Bubba Ho-Tep: Movie Review

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Bubba Ho-Tep is not as popular as it should be. It’s a 2002 independent film (made with an extremely low budget) directed by Don Coscarelli, a director who made a handful of movies during his over thirty years-long career that began in 1975 with Jim, the World’s Greatest. His most successful film is probably 1979’s Phantasm, but today I’m writing about one of his latest works, Bubba Ho-Tep (based on the book of the same name by John R. Lansdale). Not only is it directed by an d not only directed by an indie director, but the protagonist is Bruce Campbell, an actor whose career is filled with films made with little money and turned out to achieve cult status (ask Sam Raimi about it).

The film begins with two explanations. 1) Ho-Tep means son of a pharaoh, so it’s a surname pertaining to a family who ruled ancient Egypt. 2) Bubba means uneducated conservative white male of the southern US (redneck). The story takes place in Texas, more precisely in a nursing home for the elderly where Elvis Prestley (that is Sebastian Haff, played by Bruce Campbell), an African American John Fitzgerald Kennedy (played by another legend, Ossie Davis: poet, writer, activist, actor, and more), and various other strange characters are spending their last days. The whole first part of the film shows all too realistically the sadness linked to old age, the diseases that come with it, and loneliness. For example, when Callie (Heidi Marnhout) collects (and throws away) the things that belonged to her father (Harrison Young) who just died in the room he shared with Elvis, it’s sad to discover that she had never visited him in the various years in which he was in the nursing home even though she thought he had been a good man. But this doesn’t change the fact that he spent his last years lonely and abandoned! This is even more sad thinking about all the old victims of Covid-19 of this first half of 2020

I know what you are thinking: is this movie about Elvis (who’s alive), JFK (who survived the Dallas shooting), and an ancient pharaoh so serious? Well yes it is, and this surprised me when I was watching it. Bubba Ho-Tep is a melancholic film about old age and features two elderly people as the protagonists, which is quite rare in high-budget Hollywood movies where everyone’s always young and beautiful. At the same time, though, it’s a fun b-movie about giant beetles attacking old men and an ancient pharaoh sucking their souls out!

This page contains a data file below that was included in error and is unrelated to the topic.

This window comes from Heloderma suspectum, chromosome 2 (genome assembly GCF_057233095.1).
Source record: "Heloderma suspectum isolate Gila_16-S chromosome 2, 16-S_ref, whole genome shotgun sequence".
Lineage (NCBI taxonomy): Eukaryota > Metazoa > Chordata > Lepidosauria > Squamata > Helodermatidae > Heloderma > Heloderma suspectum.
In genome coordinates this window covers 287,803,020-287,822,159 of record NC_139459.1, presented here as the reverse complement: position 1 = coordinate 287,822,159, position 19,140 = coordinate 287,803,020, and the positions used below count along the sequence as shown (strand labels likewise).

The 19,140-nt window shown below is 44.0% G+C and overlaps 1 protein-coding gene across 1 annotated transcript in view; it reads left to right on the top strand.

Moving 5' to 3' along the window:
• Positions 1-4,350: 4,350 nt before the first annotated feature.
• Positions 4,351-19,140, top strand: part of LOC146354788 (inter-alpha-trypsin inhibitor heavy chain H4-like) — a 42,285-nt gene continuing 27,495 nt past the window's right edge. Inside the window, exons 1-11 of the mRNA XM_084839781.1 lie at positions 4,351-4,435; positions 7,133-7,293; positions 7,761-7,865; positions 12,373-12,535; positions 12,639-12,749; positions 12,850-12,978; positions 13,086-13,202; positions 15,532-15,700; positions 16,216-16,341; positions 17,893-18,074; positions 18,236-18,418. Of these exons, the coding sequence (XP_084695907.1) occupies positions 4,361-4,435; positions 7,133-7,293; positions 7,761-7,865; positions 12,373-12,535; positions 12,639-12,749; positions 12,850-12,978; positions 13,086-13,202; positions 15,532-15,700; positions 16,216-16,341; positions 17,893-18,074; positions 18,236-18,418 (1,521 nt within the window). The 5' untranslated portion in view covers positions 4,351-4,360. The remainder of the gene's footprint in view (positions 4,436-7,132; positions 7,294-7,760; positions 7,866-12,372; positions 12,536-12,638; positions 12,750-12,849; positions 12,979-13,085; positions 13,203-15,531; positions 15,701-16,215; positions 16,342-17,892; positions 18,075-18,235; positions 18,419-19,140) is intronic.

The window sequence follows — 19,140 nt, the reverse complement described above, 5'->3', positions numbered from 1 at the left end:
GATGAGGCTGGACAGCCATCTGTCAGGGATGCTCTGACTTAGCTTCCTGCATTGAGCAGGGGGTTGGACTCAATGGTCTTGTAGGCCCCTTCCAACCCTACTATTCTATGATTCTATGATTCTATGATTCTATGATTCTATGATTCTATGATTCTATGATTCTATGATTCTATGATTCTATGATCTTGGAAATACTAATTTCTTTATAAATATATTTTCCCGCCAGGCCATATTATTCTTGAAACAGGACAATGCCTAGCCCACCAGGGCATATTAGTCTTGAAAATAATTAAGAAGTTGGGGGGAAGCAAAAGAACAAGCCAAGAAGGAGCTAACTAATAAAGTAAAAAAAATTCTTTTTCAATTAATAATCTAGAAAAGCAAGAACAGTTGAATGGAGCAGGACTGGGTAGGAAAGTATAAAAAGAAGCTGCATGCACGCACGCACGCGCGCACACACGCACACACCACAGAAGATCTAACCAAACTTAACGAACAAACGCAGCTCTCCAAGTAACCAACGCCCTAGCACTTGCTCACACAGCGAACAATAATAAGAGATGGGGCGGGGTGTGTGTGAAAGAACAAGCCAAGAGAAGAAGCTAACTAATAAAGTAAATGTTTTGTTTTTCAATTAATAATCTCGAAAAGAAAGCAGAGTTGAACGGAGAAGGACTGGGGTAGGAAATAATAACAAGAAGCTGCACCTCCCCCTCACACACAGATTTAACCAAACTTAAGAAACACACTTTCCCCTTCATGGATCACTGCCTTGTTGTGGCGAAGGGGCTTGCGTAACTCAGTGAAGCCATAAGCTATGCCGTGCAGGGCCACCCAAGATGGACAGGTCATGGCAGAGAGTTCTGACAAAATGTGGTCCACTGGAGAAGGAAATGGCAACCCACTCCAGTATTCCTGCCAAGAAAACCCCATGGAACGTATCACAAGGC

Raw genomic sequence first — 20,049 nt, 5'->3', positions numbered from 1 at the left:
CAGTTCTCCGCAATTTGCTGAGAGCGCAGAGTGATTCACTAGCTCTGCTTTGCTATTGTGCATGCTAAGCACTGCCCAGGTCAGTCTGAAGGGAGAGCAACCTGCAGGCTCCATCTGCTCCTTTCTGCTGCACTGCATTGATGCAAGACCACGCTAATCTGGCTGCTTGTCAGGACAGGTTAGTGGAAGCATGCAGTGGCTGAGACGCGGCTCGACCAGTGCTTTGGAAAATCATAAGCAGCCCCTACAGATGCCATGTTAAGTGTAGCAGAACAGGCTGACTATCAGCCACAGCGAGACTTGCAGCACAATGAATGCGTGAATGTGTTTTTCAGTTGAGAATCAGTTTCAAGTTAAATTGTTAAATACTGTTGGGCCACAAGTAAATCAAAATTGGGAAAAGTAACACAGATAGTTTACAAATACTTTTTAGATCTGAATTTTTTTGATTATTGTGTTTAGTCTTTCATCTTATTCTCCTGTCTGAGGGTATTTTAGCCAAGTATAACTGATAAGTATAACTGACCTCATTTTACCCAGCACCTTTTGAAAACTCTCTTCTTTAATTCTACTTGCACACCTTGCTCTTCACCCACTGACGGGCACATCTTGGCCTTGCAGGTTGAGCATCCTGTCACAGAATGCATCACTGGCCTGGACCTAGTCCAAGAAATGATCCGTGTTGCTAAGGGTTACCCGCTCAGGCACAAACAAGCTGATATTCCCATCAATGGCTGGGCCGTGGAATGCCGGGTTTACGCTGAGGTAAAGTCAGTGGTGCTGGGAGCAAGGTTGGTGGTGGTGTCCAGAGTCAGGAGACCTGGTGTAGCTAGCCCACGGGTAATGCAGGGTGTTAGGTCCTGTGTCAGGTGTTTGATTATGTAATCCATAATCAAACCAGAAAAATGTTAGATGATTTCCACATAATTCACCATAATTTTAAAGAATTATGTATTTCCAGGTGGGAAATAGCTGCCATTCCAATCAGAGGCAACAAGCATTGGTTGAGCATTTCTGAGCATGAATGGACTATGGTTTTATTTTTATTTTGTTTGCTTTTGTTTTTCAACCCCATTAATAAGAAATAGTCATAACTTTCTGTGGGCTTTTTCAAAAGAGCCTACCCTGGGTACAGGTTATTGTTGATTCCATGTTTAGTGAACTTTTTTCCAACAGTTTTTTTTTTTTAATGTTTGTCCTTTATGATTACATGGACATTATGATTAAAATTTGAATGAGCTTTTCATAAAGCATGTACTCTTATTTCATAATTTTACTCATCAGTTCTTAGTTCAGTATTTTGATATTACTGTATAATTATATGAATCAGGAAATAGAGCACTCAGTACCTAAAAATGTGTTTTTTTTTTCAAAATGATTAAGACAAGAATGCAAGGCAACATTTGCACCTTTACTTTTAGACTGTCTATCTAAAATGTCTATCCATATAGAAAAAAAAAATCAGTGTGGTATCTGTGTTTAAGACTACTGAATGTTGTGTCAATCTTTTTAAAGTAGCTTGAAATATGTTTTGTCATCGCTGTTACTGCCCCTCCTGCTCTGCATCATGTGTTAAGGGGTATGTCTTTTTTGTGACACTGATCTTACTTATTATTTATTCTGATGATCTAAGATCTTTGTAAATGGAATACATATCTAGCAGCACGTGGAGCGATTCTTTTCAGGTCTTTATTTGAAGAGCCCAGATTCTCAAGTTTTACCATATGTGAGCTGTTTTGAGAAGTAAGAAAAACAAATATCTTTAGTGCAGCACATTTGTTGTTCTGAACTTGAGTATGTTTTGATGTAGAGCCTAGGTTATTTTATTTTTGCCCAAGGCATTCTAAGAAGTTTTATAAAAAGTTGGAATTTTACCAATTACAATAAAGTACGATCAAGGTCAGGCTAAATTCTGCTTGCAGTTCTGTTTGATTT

In short, in Bubba Ho-Tep there’s a bit of everything, so much so that there are moments when Coscarelli exaggerates with the explanations that I would have preferred not to get in order to leave some mystery around the strange appearance of a pharaoh in Texas. On the other hand, I appreciated Elvis’s thoughts narrated by the off-screen voice of Bruce Campbell (who had to undergo a two-hour and forty-five make-up session every day before filming). By the way, he’s great both in the role of the elderly and sick Elvis and as the young Elvis tired of his life, success, and fame. His voice-over gives depth to the part of the story centered on old age and loneliness without being boring or repetitive.

Finally, I’d like to add that Coscarelli gets the most out of a skimpy budget: the movie looks like a medium-budget film, and there are also at least a couple of really impressive stunts when the pharaoh catches fire! In short, Bubba Ho-Tep qualifies as the perfect cult movie: it’s an independent film made by an independent director with two legendary actors, what more could we ask for? Its 88 minutes of duration literally fly and in addition to pure entertainment, the movie even manages to make you think about the conditions of the elderly in today’s society. Highly recommended! Ciao!


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